In my last post, I talked about the different factors that should go into a well planned and progressive cardio training plan. By manipulating things such as duration, intensity, and variance (cardio type) you can develop a plan that is not only effective but also mentally stimulating and motivating.
In this post, I would like to demonstrate how I took my client Stacia (an athletic girl in her 20’s) from having difficulty walking up hill for three minutes on the treadmill to completing her first marathon. Before getting started with what I have to say, I asked Stacia to write a few words detailing her experience training with me over the last year and a half:
“Ten years ago, I bought Jeff Galloway’s book Marathon: You Can Do It, and for ten years that book followed me from Corvallis to Portland to Baltimore to Ann Arbor. And despite it’s well read and worn appearance, I had not made one serious attempt at a marathon. Cause I wasn’t a runner. I quit basketball because I hated to run. Cause I ran two miles, and felt like I might die. I had lots of reasons why I couldn’t do it, but for whatever masochistic reason I really wanted to do it, and it wasn’t until I started working with Jes that I finally believed it was possible.
Jes is tough. She pushes you hard. You think you’re at your max and then she kicks it up a few more notches, but I love it, because you finish and you realize you can do more than you ever thought you could. That’s her greatest gift. She will move you past your mental walls. The proof, on December 4th, 2010, I finished my first marathon. Whooop! Thank you, Jes!”
What exactly did it take for Stacia to achieve her goal?
Faith in Herself
A Personalized Training Plan
Both Stacia and both I had a part to play in her achievements. My role was to be her source of expertise, encouragement, and coaching. Her role was to the discipline to do the work necessary for progress and to be open to the new possibilities of what she was able to achieve.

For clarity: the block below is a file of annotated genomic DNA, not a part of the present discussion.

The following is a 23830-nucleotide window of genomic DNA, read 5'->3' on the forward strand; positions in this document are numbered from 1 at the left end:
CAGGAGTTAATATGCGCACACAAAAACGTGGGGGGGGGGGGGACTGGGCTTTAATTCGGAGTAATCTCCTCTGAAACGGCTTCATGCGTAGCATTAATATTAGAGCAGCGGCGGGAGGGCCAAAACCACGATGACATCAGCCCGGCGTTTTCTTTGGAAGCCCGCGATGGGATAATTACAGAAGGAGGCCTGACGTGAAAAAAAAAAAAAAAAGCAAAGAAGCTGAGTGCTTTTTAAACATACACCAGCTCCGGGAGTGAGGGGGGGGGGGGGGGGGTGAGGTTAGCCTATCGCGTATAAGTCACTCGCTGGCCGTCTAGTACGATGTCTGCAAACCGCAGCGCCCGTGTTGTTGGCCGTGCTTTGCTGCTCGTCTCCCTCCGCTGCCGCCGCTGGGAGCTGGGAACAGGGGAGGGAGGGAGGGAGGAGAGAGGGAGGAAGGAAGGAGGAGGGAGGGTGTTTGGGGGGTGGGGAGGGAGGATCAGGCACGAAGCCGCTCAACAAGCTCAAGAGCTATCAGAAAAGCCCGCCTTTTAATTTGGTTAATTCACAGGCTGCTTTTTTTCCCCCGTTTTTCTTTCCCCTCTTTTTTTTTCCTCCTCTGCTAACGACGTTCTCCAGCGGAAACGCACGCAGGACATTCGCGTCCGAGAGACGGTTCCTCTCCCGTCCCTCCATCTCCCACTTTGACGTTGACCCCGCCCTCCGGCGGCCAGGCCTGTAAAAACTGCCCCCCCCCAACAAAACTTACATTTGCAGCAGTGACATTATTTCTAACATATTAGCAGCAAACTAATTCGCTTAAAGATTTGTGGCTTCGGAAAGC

I started Stacia’s program by first giving her an initial evaluation to assess cardiovascular ability. Next I used the principles I discussed in my last post to design a progressive and reasonable plan that she could sustain over the course of time. Finally, as Stacia began to make progress, we discussed reasonable and effective methods for emphasizing fitness in her lifestyle which includes a career with occasional 12-14 hour days and a moderate amount of travel.
As time went on, we increased the duration of cardiovascular exercise Stacia could maintain, manipulated the intensity, and added variety such as step-mill, elliptical, and jump rope. As she was able to sustain more we started setting mini-goals such as 4 and 5 mile runs, 5K races and even a ½ marathon was thrown in (for fun I guess?).
While the methods described may seem simple, trust me, we had many stops and starts along the way. There were numerous sessions that Stacia was almost sick, we had to learn to work around the challenges of her schedule since her body responds differently when she had worked the previous night, and we had to find a good place for her to re-start upon her return from extended travel. All this was achieved by working together and being committed to a long-term, health based and goal oriented coaching plan. And while Stacia went through many difficult moments she has achieved a new level of faith and belief in her ability, one that she will carry with her throughout life.
Effective cardiovascular training is a crucial factor in reaching almost any type of fitness goal. In order to effectively lose weight, be healthy, or achieve an athletic goal having an understanding of cardio training will help you design a program that leads you to your goals.